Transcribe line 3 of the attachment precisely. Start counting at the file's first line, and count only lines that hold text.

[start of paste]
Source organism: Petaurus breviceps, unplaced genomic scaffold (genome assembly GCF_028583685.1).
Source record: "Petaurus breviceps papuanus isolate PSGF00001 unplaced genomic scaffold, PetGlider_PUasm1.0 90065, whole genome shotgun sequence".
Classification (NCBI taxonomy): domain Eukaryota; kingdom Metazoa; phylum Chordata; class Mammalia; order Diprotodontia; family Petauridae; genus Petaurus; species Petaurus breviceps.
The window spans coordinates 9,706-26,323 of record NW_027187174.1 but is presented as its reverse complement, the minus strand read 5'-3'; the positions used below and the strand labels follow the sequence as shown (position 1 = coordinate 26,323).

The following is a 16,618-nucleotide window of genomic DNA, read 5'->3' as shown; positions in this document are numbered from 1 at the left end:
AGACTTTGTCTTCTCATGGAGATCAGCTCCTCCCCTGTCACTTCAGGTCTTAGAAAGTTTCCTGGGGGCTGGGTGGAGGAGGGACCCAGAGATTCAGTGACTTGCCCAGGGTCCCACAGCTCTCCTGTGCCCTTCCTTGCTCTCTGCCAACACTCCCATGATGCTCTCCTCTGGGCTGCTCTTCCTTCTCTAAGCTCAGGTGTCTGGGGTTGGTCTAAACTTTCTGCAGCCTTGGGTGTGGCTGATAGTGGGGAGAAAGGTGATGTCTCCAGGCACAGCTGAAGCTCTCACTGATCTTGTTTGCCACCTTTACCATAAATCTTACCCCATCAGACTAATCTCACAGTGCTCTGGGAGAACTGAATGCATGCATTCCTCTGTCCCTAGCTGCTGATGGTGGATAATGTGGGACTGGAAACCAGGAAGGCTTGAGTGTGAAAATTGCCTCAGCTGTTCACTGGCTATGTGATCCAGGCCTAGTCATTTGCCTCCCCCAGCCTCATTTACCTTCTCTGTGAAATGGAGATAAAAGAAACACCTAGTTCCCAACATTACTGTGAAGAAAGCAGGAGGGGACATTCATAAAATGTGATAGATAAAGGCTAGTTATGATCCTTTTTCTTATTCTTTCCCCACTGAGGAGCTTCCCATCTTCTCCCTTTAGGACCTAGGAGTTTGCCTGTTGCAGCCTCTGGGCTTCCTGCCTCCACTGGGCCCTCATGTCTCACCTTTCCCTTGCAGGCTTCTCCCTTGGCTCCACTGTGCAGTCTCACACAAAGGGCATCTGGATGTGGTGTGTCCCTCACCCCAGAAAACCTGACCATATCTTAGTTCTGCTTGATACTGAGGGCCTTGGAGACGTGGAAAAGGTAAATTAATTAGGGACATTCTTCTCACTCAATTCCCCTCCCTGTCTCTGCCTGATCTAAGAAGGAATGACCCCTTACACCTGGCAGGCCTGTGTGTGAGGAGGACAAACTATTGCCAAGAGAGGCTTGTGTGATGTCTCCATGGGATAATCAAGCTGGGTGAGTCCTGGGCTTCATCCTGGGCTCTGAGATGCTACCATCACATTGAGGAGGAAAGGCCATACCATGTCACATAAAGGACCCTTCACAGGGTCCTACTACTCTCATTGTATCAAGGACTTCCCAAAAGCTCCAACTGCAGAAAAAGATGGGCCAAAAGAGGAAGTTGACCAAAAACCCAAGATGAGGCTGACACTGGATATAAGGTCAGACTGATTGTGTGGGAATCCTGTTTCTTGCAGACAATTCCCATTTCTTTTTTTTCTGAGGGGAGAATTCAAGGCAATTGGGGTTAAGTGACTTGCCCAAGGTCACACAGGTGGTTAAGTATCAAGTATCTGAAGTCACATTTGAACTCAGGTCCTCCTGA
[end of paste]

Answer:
Classification (NCBI taxonomy): domain Eukaryota; kingdom Metazoa; phylum Chordata; class Mammalia; order Diprotodontia; family Petauridae; genus Petaurus; species Petaurus breviceps.